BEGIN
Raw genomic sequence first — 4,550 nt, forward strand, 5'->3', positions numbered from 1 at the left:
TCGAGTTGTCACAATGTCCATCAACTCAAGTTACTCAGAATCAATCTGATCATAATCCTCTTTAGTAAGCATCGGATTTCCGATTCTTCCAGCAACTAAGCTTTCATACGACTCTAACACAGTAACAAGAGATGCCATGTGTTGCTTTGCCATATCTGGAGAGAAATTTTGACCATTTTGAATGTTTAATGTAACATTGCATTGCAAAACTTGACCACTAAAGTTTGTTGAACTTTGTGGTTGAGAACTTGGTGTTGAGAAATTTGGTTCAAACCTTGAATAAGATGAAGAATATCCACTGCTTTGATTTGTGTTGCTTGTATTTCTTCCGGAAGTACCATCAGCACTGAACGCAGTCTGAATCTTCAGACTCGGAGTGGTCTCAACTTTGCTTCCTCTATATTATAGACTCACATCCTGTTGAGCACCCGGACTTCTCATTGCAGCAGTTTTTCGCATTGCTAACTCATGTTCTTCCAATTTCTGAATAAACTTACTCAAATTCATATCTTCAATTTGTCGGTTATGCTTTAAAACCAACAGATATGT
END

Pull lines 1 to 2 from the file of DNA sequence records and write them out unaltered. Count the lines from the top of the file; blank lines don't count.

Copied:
Raw genomic sequence first — 4,550 nt, forward strand, 5'->3', positions numbered from 1 at the left:
TCGAGTTGTCACAATGTCCATCAACTCAAGTTACTCAGAATCAATCTGATCATAATCCTCTTTAGTAAGCATCGGATTTCCGATTCTTCCAGCAACTAAGCTTTCATACGACTCTAACACAGTAACAAGAGATGCCATGTGTTGCTTTGCCATATCTGGAGAGAAATTTTGACCATTTTGAATGTTTAATGTAACATTGCATTGCAAAACTTGACCACTAAAGTTTGTTGAACTTTGTGGTTGAGAACTTGGTGTTGAGAAATTTGGTTCAAACCTTGAATAAGATGAAGAATATCCACTGCTTTGATTTGTGTTGCTTGTATTTCTTCCGGAAGTACCATCAGCACTGAACGCAGTCTGAATCTTCAGACTCGGAGTGGTCTCAACTTTGCTTCCTCTATATTATAGACTCACATCCTGTTGAGCACCCGGACTTCTCATTGCAGCAGTTTTTCGCATTGCTAACTCATGTTCTTCCAATTTCTGAATAAACTTACTCAAATTCATATCTTCAATTTGTCGGTTATGCTTTAAAACCAACAGATATGT